The sea had turned angry, foam coating its surface like sugared icing. Anad, the god of wind, was fighting with his jealous wife, Faerran, goddess of the sea. Their passionate clashes flooded villages and sank ships.
The bluffs were the northernmost part of our island. I'd never left Glasnith, but Father and Garreth had taught me, through maps and stories, about the lands beyond. To the east were the Auk Isles, an archipelago of forests and farmlands, their people similar to my own. Sanddune and Savanna were arid landmasses to the south, ruled by dusk-skinned strandlopers and bushmen. The rocky northern isles of Skerrey were populated with hardy fishermen and whalers who kept to themselves. And if you sailed far enough west, you might find the elusive lands of the Frozen Sun.
The legends of the Westlanders were far-fetched: stories about frost giants with hearts of ice and souls of fire. I wondered how it would feel to touch a soul made of fire. Would it hurt? Could it burn me?
I glanced down at my wrist, at the strange, small scar there — slim white lines that curved at the ends and came together into a shape that resembled a small flame. A wound from a long-ago dream. A dream I still didn't understand.
I looked back at the sea.
Here, in this beloved place, I could let myself imagine a third option for my life. Not to be tied to a husband or a temple, but to explore the world. To cross the oceans spread out before me. To trek across hills of red sand, summit mountains made of blue ice, speak exotic languages, treat with mysterious tribes from other lands. This was the life my heart yearned for. A life I could never have because girls were considered too fragile to be explorers, and a chieftain's granddaughter — a Daughter of Aillira, no less — was too valuable to set free.
Above, clouds scraped across firmament, torn asunder by Anad's breath. The water swallowed the sun, and Nesper, god of the heavens, split the sky into flecks of blue, orange, and gold. The stars were Nesper's children, appearing loyally to flicker and shine.
The scar on my wrist tightened suddenly, a warm flutter inside my skin — a thing it had never done before. I shook my hand and the sensation ceased. It must have been my nerves running riot.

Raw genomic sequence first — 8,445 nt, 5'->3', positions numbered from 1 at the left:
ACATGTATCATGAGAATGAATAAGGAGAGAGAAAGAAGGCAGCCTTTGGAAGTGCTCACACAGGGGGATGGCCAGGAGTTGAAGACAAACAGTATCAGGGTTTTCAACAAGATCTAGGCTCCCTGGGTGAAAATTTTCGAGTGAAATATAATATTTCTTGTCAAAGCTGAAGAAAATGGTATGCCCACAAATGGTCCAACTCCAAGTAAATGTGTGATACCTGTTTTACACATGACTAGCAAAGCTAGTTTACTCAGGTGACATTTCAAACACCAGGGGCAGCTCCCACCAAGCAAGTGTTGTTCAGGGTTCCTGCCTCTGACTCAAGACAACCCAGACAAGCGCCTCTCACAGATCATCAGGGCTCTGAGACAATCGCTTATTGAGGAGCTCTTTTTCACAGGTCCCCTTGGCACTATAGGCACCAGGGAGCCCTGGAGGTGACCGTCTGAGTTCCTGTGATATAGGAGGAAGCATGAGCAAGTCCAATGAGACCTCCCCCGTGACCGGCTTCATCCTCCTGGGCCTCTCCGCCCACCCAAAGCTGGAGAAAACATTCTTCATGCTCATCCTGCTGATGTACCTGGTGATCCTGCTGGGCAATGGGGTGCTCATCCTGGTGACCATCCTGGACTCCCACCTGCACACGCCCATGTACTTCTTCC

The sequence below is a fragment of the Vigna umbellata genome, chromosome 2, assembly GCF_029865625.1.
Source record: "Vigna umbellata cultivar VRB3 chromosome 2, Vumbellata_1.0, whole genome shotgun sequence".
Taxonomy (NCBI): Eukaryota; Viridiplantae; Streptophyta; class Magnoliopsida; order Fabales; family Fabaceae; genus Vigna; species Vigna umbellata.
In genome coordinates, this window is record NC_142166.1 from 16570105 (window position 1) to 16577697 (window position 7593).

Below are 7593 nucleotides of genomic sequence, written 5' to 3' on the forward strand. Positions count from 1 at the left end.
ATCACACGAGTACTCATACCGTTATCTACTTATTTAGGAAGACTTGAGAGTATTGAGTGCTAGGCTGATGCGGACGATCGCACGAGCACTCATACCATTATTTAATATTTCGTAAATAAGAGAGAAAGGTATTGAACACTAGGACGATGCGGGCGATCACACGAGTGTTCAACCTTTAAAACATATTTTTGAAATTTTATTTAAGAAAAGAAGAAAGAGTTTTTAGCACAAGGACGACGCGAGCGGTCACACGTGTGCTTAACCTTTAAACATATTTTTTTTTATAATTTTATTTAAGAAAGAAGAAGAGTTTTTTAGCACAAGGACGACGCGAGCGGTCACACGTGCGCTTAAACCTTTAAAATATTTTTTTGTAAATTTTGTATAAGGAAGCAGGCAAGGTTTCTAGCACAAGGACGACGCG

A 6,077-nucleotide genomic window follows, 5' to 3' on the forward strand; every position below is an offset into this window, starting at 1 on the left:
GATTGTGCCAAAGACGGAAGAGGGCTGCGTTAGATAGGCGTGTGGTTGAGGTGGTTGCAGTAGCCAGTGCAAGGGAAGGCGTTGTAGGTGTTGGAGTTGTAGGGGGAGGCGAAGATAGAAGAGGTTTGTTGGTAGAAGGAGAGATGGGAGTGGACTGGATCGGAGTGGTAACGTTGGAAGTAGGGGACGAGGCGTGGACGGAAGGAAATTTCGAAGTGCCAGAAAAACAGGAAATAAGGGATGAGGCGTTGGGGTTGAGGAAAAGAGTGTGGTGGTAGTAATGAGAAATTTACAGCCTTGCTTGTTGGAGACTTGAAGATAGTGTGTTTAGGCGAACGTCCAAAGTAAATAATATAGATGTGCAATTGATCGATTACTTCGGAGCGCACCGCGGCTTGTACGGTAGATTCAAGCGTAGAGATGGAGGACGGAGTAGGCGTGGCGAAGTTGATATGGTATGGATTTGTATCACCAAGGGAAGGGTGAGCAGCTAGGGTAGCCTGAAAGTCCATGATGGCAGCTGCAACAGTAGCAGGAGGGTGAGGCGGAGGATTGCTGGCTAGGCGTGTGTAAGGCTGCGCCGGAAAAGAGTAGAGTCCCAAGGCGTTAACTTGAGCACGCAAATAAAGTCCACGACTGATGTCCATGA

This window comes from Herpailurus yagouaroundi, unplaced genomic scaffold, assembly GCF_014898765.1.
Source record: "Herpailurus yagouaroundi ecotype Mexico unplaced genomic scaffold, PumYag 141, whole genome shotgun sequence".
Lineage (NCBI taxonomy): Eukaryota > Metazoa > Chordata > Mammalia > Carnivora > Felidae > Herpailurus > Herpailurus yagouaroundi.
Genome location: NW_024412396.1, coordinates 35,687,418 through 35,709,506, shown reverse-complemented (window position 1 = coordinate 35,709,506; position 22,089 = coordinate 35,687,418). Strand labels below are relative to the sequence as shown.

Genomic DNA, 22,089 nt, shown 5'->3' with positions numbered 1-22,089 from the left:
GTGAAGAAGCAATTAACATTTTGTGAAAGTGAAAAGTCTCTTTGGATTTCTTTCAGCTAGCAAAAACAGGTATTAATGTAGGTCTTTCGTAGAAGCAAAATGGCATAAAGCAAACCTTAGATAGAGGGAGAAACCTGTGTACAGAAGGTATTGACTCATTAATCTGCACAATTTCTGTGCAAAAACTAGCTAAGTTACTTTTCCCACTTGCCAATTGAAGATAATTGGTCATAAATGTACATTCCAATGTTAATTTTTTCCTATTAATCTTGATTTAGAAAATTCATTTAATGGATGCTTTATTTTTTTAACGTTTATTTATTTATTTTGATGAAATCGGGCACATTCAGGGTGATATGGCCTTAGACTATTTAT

Back in the village, they would cut Dyfed's body down from the gallows. The priest would read verses from the Immortal Scriptures and set fire to his body. Dyfed's family would pray and weep as it burned.
Quiet, humble Dyfed. Guilty but not evil.
I pushed the thoughts away. Rhys was right — we were followers, with no say in the laws of our people. I could do nothing for Dyfed now except beseech mighty Gwylor, the god of death, to be merciful and accept the herdsman into his Eternal Palace.
My dreams of adventure were useless, selfish. I should care more about what I could do for the people of my clan and my island. I owed it to my mother to make my life mean something, to make myself worthy of the sacrifice she had made for me.
I kneeled at the edge of the bluffs, head bowed, offering prayers to the gods for Dyfed's soul, and my own, until my knees and head ached. Please, I begged, fingers digging into the earth, let me use my gift for healing instead of hurting, for helping instead of damning.
A gust of wind tore at my hair, whistled in my ear.
Wait, it promised.CHAPTER 2
Had I not been burdened by the herdsman's death, I might not have lain awake that night. I might not have decided to sneak from my family's cottage to walk along the harbor.
How different my life might have been.
The sky was a black shroud. By the gleam of moon and stars, I crossed the hills of our village, where they sloped down to meet the pebble-strewn shore. Gray water funneled around the massive sea-worn boulders Stony Harbor was named for. The harbor was placid, its waters protected by arms of rocky cliffs stretching out on either side, ragged, like they'd been chiseled haphazardly by a drunken god. Fishing vessels were tied along the wooden pier, buoyed on the swells rolling in. Just beyond the harbor lay the Shattered Sea, full of jagged stone pillars rising like teeth from beneath the wild waves.(Continues…)
Excerpted from "Beasts of the Frozen Sun"
Copyright © 2019 Jill Criswell.
Excerpted by permission of Blackstone Publishing.